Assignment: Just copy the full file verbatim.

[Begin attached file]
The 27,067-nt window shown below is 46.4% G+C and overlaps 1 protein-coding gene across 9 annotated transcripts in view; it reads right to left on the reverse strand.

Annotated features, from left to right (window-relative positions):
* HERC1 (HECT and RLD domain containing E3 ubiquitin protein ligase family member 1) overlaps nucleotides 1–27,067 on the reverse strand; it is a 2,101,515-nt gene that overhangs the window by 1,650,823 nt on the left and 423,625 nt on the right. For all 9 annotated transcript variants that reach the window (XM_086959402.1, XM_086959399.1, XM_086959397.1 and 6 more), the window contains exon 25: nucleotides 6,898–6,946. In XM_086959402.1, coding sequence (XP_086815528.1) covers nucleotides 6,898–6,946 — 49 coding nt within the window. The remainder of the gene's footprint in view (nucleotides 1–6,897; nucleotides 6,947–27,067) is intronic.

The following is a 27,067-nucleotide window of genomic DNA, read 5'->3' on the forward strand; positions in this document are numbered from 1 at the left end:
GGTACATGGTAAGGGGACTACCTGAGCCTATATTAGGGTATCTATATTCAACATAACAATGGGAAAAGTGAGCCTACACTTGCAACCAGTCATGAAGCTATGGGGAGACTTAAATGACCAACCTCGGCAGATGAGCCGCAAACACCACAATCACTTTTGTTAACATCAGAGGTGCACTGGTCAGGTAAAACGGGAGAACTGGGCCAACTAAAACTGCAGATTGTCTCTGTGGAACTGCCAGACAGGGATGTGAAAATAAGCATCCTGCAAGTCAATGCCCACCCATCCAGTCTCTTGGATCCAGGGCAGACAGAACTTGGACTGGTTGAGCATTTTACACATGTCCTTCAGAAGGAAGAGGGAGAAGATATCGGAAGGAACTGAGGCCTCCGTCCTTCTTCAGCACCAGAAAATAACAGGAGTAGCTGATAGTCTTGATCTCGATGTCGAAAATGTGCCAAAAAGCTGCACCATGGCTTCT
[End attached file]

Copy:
The 27,067-nt window shown below is 46.4% G+C and overlaps 1 protein-coding gene across 9 annotated transcripts in view; it reads right to left on the reverse strand.

Annotated features, from left to right (window-relative positions):
* HERC1 (HECT and RLD domain containing E3 ubiquitin protein ligase family member 1) overlaps nucleotides 1–27,067 on the reverse strand; it is a 2,101,515-nt gene that overhangs the window by 1,650,823 nt on the left and 423,625 nt on the right. For all 9 annotated transcript variants that reach the window (XM_086959402.1, XM_086959399.1, XM_086959397.1 and 6 more), the window contains exon 25: nucleotides 6,898–6,946. In XM_086959402.1, coding sequence (XP_086815528.1) covers nucleotides 6,898–6,946 — 49 coding nt within the window. The remainder of the gene's footprint in view (nucleotides 1–6,897; nucleotides 6,947–27,067) is intronic.

The following is a 27,067-nucleotide window of genomic DNA, read 5'->3' on the forward strand; positions in this document are numbered from 1 at the left end:
GGTACATGGTAAGGGGACTACCTGAGCCTATATTAGGGTATCTATATTCAACATAACAATGGGAAAAGTGAGCCTACACTTGCAACCAGTCATGAAGCTATGGGGAGACTTAAATGACCAACCTCGGCAGATGAGCCGCAAACACCACAATCACTTTTGTTAACATCAGAGGTGCACTGGTCAGGTAAAACGGGAGAACTGGGCCAACTAAAACTGCAGATTGTCTCTGTGGAACTGCCAGACAGGGATGTGAAAATAAGCATCCTGCAAGTCAATGCCCACCCATCCAGTCTCTTGGATCCAGGGCAGACAGAACTTGGACTGGTTGAGCATTTTACACATGTCCTTCAGAAGGAAGAGGGAGAAGATATCGGAAGGAACTGAGGCCTCCGTCCTTCTTCAGCACCAGAAAATAACAGGAGTAGCTGATAGTCTTGATCTCGATGTCGAAAATGTGCCAAAAAGCTGCACCATGGCTTCT